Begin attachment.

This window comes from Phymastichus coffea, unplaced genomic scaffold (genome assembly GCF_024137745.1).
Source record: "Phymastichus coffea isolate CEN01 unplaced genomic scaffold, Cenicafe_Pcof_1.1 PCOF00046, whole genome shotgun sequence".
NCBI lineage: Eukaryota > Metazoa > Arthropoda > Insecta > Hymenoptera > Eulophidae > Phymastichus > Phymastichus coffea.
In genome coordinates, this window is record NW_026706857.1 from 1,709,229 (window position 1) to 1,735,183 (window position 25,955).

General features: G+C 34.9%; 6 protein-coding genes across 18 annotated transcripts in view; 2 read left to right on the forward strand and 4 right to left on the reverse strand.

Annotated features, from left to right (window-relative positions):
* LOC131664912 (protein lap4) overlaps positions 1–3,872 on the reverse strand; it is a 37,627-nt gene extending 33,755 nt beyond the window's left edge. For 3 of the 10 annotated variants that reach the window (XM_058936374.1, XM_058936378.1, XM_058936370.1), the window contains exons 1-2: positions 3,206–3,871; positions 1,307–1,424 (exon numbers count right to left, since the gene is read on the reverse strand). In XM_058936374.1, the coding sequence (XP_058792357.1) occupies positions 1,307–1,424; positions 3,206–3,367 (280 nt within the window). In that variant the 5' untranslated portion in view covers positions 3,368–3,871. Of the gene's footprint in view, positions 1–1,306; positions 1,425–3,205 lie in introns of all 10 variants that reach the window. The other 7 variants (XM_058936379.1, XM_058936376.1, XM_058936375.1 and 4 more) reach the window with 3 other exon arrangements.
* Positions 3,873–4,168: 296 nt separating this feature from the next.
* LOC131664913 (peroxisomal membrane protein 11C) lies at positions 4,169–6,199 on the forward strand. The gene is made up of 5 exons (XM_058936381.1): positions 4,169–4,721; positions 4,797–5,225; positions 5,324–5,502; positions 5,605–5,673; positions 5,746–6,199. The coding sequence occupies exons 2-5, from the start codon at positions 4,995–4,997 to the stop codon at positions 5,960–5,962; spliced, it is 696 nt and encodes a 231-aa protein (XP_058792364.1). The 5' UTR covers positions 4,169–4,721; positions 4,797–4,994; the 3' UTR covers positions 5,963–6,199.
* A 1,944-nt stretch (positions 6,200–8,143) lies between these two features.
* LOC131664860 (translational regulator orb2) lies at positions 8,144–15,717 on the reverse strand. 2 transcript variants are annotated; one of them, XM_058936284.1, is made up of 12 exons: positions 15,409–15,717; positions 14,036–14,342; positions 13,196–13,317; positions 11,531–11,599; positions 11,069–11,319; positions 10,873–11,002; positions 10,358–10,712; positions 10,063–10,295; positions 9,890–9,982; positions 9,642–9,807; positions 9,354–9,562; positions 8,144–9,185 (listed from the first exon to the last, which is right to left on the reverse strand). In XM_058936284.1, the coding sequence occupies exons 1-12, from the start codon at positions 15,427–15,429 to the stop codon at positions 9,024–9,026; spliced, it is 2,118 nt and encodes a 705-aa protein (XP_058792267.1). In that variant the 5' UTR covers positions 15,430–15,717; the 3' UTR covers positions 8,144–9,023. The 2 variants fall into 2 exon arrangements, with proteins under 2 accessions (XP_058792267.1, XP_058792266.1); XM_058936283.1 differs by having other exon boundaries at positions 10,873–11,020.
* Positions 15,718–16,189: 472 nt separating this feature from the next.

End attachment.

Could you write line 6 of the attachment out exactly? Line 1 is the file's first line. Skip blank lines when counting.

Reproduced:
Annotated features, from left to right (window-relative positions):